We are NOT authorized by Govt of India for Yellow Fever Vaccination

Tuesday, January 15, 2013


A ProMED-mail post

Date: Thu 10 Jan 2013

Source: Milenio, EFE Agency report [in Spanish, machine trans., summ., edited]


More than 100 children have died in the province of Sindh in the south of Pakistan, after an outbreak of mumps was declared a month ago and today [10 Jan 2013] many experts attributed it to the poor vaccination policy of the authorities, which did not reach the necessary population to prevent the spread of the disease. "When there is a large group of unimmunized children it is very easy to see an outbreak such as this one," Dr Buttha Tariq, Unicef responsible for immunization in neighboring Punjab province, told EFE news agency, adding that mumps "is one of the most contagious diseases and it spreads very quickly."
"The outbreak was declared at the beginning of last month [December 2012]; just during that month about 90 children died, and in January [2013] we've had 14 deaths already," said Dr Suresh Kumar of the Sindh Provincial Health Ministry.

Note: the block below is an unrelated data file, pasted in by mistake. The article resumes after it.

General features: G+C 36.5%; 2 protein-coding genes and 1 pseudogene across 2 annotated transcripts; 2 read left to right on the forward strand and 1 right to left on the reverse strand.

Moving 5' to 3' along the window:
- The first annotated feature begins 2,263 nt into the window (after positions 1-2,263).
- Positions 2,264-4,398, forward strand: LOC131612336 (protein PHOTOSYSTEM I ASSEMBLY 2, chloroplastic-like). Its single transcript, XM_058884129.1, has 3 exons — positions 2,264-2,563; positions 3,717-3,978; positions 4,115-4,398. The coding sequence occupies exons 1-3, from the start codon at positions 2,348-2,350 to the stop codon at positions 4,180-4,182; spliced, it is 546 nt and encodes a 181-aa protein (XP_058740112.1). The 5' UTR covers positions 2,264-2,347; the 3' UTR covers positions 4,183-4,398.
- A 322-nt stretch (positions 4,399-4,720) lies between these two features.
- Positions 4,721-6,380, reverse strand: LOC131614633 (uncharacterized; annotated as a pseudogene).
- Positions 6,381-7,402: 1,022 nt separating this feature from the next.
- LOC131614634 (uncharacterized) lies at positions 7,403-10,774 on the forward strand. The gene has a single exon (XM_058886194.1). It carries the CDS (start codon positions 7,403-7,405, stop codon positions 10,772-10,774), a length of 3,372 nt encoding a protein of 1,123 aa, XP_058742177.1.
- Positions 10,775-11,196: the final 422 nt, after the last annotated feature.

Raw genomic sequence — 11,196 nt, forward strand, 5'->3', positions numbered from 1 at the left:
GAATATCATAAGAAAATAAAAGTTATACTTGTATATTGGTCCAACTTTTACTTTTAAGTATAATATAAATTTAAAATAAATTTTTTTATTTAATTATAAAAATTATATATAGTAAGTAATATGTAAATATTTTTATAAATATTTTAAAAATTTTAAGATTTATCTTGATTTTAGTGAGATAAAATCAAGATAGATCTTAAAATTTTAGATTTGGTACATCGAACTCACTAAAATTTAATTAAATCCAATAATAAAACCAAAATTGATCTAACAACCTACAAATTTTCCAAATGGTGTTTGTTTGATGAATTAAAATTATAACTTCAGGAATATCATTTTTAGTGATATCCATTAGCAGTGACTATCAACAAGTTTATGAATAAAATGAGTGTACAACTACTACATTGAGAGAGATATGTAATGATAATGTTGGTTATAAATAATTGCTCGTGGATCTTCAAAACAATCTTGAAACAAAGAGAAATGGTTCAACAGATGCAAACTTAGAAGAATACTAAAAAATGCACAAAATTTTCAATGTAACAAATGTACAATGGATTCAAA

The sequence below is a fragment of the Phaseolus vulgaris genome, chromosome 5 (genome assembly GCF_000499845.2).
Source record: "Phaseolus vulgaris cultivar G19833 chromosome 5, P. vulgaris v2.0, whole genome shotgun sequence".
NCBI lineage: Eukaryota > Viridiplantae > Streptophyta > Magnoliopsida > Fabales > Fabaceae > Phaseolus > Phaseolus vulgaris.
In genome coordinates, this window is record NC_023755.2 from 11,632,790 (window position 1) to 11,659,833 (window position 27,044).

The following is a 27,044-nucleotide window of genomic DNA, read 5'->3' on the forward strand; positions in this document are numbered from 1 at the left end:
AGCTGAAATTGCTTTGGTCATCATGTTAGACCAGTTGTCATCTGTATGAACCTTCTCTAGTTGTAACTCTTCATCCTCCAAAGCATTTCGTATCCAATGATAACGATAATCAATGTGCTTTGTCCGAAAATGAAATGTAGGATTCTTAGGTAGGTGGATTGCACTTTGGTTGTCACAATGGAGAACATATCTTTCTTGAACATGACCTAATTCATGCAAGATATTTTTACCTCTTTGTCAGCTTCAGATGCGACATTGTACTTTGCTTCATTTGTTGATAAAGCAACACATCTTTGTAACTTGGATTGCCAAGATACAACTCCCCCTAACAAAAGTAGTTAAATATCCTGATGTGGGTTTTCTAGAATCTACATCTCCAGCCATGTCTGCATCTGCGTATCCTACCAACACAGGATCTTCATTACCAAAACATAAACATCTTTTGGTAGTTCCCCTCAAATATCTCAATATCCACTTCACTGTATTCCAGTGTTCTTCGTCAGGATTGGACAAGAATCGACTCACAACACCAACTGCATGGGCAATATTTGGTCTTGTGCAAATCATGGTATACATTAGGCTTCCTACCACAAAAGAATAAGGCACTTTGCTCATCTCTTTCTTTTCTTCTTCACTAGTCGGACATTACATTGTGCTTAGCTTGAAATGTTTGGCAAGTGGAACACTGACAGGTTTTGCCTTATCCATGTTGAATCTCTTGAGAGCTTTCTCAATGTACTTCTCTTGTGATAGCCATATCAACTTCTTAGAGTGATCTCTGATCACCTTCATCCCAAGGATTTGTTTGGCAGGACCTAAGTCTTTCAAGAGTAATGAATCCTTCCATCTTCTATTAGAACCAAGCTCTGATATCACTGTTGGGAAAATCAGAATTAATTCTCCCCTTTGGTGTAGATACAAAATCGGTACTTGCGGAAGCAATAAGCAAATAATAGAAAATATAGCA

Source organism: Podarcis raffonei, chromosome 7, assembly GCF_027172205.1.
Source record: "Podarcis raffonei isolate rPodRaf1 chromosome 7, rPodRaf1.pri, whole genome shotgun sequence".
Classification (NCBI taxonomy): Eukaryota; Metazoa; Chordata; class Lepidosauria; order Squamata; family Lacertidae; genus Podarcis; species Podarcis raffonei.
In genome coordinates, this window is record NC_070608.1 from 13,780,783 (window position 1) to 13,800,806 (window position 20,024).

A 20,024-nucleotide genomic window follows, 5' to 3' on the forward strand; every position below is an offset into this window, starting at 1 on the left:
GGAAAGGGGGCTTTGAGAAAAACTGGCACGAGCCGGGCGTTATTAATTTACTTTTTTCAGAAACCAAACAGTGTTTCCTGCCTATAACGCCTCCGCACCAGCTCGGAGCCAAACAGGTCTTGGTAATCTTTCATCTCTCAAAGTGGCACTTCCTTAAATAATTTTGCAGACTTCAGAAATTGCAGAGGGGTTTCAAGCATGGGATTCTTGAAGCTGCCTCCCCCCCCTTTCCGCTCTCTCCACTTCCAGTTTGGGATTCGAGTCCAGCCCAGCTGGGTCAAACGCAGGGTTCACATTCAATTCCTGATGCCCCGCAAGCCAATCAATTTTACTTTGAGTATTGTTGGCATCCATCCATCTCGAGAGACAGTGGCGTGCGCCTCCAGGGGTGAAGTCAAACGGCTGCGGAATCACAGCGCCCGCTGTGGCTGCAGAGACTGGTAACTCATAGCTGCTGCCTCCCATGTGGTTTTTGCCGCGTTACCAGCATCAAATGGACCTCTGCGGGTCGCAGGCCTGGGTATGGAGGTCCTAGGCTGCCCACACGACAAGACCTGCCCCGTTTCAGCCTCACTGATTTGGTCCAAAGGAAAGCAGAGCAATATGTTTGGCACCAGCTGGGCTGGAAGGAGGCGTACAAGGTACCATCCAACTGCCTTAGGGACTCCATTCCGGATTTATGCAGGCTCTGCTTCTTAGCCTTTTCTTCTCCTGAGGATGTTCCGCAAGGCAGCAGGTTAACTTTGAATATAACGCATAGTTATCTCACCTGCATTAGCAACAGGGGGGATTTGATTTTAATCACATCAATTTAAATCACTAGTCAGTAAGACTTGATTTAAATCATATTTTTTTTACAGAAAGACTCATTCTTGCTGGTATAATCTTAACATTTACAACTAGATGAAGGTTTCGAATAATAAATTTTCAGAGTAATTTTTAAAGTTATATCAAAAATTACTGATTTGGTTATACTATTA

Kumar added that a vaccination campaign that aims to reach more than 3 million children aged between 6 months and 12 years was launched months ago, and he hopes the outbreak [will be contained] by immunisation and greater awareness of parents. Kumar, like other experts consulted, said that the affected area, close to the river Indus, has been badly hit by flooding in the past 3 years, which has worsened the living conditions of many households. "Many lost their homes and now live with other families crammed into small houses with limited resources, which is an ideal breeding ground for infections such as mumps," said Kumar.
A spokeswoman for the World Health Organization (WHO), Maryam Yunus, also recalled that child malnutrition is directly related to the risk of mumps virus infection and its effects are greater. "Many of the people displaced by the floods are malnourished," she said, adding that most deaths of affected children occur from complications such as pneumonia or diarrhea. "Pneumonia is the most common complication and that which causes most deaths," said Buttha.
The experts agreed that now it is important to focus on the treatment of those affected (in December there were at least 2500 cases, according to official figures) with antibiotics and vitamins to improve the immune system of sick children.
Comments: It is a sad indictment of the health status of developing countries in South East Asia that so many children are suffering and even dying due to these easily (vaccine) preventable diseases. We must remember that each death actually represents the tip of an iceberg, wherein hundreds of children who are suffering from the disease are probably not even reporting to health care authorities. 

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